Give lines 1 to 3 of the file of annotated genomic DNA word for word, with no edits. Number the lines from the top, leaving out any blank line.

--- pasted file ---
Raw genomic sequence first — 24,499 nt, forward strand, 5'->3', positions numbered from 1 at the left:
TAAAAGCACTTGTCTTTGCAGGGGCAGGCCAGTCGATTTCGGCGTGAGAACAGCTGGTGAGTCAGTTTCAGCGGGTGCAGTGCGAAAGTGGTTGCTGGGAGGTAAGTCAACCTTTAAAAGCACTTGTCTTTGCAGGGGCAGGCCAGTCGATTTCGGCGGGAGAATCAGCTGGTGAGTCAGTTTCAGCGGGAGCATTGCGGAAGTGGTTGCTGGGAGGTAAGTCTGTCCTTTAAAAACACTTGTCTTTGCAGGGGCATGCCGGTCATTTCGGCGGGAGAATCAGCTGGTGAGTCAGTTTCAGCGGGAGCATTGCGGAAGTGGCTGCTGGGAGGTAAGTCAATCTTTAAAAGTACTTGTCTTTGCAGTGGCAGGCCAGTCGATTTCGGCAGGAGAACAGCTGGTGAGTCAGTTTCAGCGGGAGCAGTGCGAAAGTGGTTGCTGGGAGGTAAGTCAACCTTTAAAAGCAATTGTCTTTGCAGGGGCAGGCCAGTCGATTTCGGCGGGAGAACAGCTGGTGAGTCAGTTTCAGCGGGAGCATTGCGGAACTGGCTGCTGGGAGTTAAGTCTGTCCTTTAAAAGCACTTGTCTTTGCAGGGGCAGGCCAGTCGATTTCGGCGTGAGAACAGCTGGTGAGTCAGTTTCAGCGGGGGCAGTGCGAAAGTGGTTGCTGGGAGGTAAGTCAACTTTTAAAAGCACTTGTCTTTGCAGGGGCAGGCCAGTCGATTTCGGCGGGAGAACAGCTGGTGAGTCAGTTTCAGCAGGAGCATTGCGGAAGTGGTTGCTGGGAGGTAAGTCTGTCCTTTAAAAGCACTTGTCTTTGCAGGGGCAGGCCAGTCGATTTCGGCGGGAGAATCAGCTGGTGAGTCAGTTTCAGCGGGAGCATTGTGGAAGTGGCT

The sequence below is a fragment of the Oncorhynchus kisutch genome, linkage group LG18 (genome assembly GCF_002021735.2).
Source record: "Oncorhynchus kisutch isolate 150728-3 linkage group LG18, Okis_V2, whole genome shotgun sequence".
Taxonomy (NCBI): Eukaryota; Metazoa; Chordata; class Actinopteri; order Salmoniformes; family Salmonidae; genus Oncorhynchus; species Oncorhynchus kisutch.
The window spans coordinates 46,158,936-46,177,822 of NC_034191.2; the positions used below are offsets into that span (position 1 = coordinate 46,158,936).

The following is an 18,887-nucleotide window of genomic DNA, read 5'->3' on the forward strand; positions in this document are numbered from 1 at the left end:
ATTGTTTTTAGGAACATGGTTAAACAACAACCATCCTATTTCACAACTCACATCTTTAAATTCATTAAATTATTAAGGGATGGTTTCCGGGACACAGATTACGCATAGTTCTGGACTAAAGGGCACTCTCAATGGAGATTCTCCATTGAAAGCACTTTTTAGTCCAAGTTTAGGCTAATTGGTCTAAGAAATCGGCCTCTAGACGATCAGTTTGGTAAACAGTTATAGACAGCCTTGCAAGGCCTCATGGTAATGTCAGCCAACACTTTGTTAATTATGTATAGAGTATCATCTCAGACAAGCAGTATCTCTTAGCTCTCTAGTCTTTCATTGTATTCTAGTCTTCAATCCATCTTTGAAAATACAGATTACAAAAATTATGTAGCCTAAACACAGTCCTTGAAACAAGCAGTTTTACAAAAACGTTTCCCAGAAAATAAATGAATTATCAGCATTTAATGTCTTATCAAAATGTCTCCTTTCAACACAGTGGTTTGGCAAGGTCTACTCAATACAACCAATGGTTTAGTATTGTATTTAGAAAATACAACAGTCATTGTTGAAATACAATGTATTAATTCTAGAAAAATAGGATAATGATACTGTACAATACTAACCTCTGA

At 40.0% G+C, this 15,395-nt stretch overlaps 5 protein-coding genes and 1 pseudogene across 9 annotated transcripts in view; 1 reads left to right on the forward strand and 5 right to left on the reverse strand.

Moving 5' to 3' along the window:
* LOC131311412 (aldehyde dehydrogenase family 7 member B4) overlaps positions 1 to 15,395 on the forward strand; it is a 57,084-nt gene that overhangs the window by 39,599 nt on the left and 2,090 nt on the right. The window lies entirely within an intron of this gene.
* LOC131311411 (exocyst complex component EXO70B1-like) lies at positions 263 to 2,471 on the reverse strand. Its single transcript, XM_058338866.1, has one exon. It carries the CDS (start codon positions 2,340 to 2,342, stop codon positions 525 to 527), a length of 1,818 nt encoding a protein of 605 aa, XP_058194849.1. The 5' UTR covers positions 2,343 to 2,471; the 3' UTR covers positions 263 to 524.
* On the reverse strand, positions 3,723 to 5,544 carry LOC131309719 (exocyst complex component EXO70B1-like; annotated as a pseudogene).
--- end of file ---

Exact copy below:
Raw genomic sequence first — 24,499 nt, forward strand, 5'->3', positions numbered from 1 at the left:
TAAAAGCACTTGTCTTTGCAGGGGCAGGCCAGTCGATTTCGGCGTGAGAACAGCTGGTGAGTCAGTTTCAGCGGGTGCAGTGCGAAAGTGGTTGCTGGGAGGTAAGTCAACCTTTAAAAGCACTTGTCTTTGCAGGGGCAGGCCAGTCGATTTCGGCGGGAGAATCAGCTGGTGAGTCAGTTTCAGCGGGAGCATTGCGGAAGTGGTTGCTGGGAGGTAAGTCTGTCCTTTAAAAACACTTGTCTTTGCAGGGGCATGCCGGTCATTTCGGCGGGAGAATCAGCTGGTGAGTCAGTTTCAGCGGGAGCATTGCGGAAGTGGCTGCTGGGAGGTAAGTCAATCTTTAAAAGTACTTGTCTTTGCAGTGGCAGGCCAGTCGATTTCGGCAGGAGAACAGCTGGTGAGTCAGTTTCAGCGGGAGCAGTGCGAAAGTGGTTGCTGGGAGGTAAGTCAACCTTTAAAAGCAATTGTCTTTGCAGGGGCAGGCCAGTCGATTTCGGCGGGAGAACAGCTGGTGAGTCAGTTTCAGCGGGAGCATTGCGGAACTGGCTGCTGGGAGTTAAGTCTGTCCTTTAAAAGCACTTGTCTTTGCAGGGGCAGGCCAGTCGATTTCGGCGTGAGAACAGCTGGTGAGTCAGTTTCAGCGGGGGCAGTGCGAAAGTGGTTGCTGGGAGGTAAGTCAACTTTTAAAAGCACTTGTCTTTGCAGGGGCAGGCCAGTCGATTTCGGCGGGAGAACAGCTGGTGAGTCAGTTTCAGCAGGAGCATTGCGGAAGTGGTTGCTGGGAGGTAAGTCTGTCCTTTAAAAGCACTTGTCTTTGCAGGGGCAGGCCAGTCGATTTCGGCGGGAGAATCAGCTGGTGAGTCAGTTTCAGCGGGAGCATTGTGGAAGTGGCT

The sequence below is a fragment of the Oncorhynchus kisutch genome, linkage group LG18 (genome assembly GCF_002021735.2).